Seriation is a mathematics concept that involves organizing or ordering things in a logical way. Consider toys that can be manipulated, such as different-sized stacking rings or blocks. Early in the use of these types of toys, children do not attend to the seriated relationship, of which ring or block goes on first. Over a period of time, however, the child will try to put the largest item on the bottom, as the rings are seriated by size. Exploring and discovering this seriated set of rings is important for logical mathematical thinking. In addition, these types of investigations are interesting, engaging, and motivational.
Other types of seriated toys and tools include cookie cutters in different sizes and pie plates in varying diameters. These toys can be explored for seriation of their nesting attributes. Such explorations can prompt children to tell stories relating to the seriated sizes of the toys, with encouragement from teachers. For example, a young child playing at a play-doh center with a seriated set of bunny cookie-cutter shapes could be asked about the “baby bunny” and the “mommy bunny,” and eventually she might tell a story about them. Children’s self-directed play often develops and utilizes seriation skills. Seriation becomes more natural as children enter school as kindergarteners and continues to become more sophisticated through the primary grades.
Another important concept developed in mathematics is spatial relationships. The games and interactions that comprise play in infancy also help babies become aware of their body parts and develop a sense of their physical self. Such exploration helps them to know where they are in relation to their world. As toddlers become more skilled with moving about their world, a concept called navigation, they experience spatial relationships firsthand. They navigate themselves through a play tunnel or space fort, they begin to climb on play structures and equipment. These experiences will be the foundation for more mathematics concepts to follow involving directionality and position in space, such as the concepts of up, down, over, next to, under, above, beside, in between, first, and last.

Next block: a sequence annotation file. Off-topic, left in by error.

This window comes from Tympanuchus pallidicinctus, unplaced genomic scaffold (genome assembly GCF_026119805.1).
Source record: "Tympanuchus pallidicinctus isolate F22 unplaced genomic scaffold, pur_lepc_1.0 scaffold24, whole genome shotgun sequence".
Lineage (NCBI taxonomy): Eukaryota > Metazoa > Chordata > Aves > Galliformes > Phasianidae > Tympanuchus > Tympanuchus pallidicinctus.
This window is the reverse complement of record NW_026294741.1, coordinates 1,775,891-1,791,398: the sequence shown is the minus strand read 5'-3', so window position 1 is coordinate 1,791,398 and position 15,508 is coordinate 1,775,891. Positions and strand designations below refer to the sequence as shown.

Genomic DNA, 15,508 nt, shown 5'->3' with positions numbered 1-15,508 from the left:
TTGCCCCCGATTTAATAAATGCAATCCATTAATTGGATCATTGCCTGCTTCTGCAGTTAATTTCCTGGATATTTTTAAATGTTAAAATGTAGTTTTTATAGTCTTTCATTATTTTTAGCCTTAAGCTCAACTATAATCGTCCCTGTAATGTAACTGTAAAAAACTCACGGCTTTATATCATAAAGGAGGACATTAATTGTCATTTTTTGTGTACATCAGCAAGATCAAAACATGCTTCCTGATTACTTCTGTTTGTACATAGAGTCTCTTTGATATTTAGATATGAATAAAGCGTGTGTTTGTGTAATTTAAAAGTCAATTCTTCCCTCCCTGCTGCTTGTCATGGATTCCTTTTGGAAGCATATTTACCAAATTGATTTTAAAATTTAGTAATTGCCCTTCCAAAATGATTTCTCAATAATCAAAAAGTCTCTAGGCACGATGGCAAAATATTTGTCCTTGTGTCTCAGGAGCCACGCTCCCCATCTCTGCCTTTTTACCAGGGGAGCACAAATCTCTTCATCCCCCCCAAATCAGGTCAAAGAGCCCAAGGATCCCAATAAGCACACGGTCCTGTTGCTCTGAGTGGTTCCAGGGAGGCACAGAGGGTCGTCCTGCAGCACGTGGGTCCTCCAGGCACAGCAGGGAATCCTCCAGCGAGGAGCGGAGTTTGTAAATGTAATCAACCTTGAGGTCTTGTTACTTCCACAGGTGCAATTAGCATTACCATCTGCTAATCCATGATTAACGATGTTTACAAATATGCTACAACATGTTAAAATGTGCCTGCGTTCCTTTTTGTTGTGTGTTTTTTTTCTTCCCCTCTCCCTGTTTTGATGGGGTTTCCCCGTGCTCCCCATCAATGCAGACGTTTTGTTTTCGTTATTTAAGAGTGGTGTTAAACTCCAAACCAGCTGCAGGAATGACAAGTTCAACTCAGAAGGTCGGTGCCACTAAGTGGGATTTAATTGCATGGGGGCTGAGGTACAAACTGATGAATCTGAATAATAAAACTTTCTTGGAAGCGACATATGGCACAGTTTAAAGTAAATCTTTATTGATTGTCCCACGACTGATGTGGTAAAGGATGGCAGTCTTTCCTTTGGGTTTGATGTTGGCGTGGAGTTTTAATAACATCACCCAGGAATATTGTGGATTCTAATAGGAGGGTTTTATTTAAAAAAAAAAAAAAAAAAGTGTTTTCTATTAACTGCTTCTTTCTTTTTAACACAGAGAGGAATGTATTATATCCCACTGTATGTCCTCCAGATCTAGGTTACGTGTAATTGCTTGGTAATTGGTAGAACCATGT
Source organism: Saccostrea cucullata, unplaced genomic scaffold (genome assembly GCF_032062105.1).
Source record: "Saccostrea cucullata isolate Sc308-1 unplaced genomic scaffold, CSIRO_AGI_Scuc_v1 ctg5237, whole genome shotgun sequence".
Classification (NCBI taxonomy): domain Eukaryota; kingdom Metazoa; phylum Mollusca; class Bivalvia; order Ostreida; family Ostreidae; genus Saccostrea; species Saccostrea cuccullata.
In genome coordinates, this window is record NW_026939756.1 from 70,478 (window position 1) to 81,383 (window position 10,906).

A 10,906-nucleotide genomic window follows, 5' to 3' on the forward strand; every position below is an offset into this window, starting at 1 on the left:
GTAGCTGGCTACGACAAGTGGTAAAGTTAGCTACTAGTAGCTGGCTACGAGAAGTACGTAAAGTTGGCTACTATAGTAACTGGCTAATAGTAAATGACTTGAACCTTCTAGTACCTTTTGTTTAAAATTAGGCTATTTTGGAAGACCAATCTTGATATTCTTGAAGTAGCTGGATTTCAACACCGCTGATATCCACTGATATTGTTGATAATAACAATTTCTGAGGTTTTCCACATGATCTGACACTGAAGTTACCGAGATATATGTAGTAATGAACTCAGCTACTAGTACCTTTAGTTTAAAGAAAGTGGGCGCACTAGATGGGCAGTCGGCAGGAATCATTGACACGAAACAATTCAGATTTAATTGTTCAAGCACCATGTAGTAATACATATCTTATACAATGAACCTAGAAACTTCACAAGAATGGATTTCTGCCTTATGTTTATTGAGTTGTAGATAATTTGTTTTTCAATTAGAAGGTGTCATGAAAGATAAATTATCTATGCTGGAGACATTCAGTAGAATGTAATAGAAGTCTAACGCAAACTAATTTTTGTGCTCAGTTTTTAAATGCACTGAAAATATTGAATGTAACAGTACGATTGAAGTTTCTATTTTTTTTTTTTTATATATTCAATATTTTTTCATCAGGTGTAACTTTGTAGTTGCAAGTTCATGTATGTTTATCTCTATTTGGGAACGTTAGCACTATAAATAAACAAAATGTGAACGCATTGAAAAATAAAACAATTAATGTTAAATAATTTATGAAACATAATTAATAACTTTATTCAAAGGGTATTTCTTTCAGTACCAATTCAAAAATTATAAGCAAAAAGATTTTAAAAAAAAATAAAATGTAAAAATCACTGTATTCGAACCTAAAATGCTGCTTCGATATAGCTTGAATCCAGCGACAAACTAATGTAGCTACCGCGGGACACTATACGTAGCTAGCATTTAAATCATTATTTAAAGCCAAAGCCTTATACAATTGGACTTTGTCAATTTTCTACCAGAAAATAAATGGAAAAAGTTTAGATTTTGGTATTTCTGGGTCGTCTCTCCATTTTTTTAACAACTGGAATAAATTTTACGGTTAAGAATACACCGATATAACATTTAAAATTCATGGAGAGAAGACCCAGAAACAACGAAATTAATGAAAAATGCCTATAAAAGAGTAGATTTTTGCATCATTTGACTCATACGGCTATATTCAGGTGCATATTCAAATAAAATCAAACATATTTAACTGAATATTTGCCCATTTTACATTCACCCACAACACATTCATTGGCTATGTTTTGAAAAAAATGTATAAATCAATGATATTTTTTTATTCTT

Babies can discover the important concept of object permanence in a simple game of peek-a-boo. For very young babies, this is a fun game because it elicits an element of surprise when someone appears and then disappears. Learning that the person or object does not actually disappear is a major accomplishment for a little one. Such a discovery is important for the mathematics concepts that will follow. Once babies know, by about 9 months of age (Piaget, 1963), that something is still there even when it is hidden, they will begin to be more observant and notice similarities and differences among the objects themselves. Such observations and experiences of objects lead to sorting and classifying. Piaget explains that knowledge arises neither from objects nor the child, but from interactions between the child and those objects.
Sorting occurs when things with like attributes are grouped together. As Poole (1998) reports, if you give an 18-month-old five blocks and one ball, the child will handle and examine the ball (the different object) for a longer time than the blocks. This activity suggests that the child feels the difference between the blocks and the ball and wants to explore the different one longer to make sense of the difference. As such, the concept and process of sorting begins to be evident. When young children put the blocks in the block corner, the books on the book shelf, their socks in the big box, or the toy animals in the wooden barn, they are sorting.
Toddlers are likely to group similar objects together quite easily, whereas seriating or sequencing objects by a specific characteristic is more difficult. For example, if you give 4-year-olds a group of stuffed teddy bears and ask them to arrange them by size, they will focus on the big bears and the little bears without considering the seriation or the ordering by size.
When toddlers sort items and put them into two groups, such as the big teddy bears and the little teddy bears, they are demonstrating the concept of comparing. In comparing, children identify and examine specific properties of different objects or ideas and then make judgments about how they are similar and how they are different. Comparing causes a person to look at details and specifics instead of generalities, to observe and study more carefully. Noting that some things are big and some things are little requires a judgment about attributes or qualities of things.
Having children make comparisons is valuable because it requires them to actively make observations related to specific items. They must look for divergent ideas, to go beyond the obvious. Beginning activities that involve comparing tend to be of objects common to the children’s environment. They can compare cars and trucks, dogs and cats, apples and oranges, or cookies and crackers. These activities are important for children in that they promote the use of the five senses.
After a child has developed and used the skill of comparing concrete objects, teachers can extend this to comparing ideas. Children can compare sunrises and sunsets, seasons, a pumpkin and an apple, a carrot and cucumber, story lines from Eric Carle books, or songs and poetry. Charting their ideas about the similarities and differences of two things or events is helpful in developing expressive language.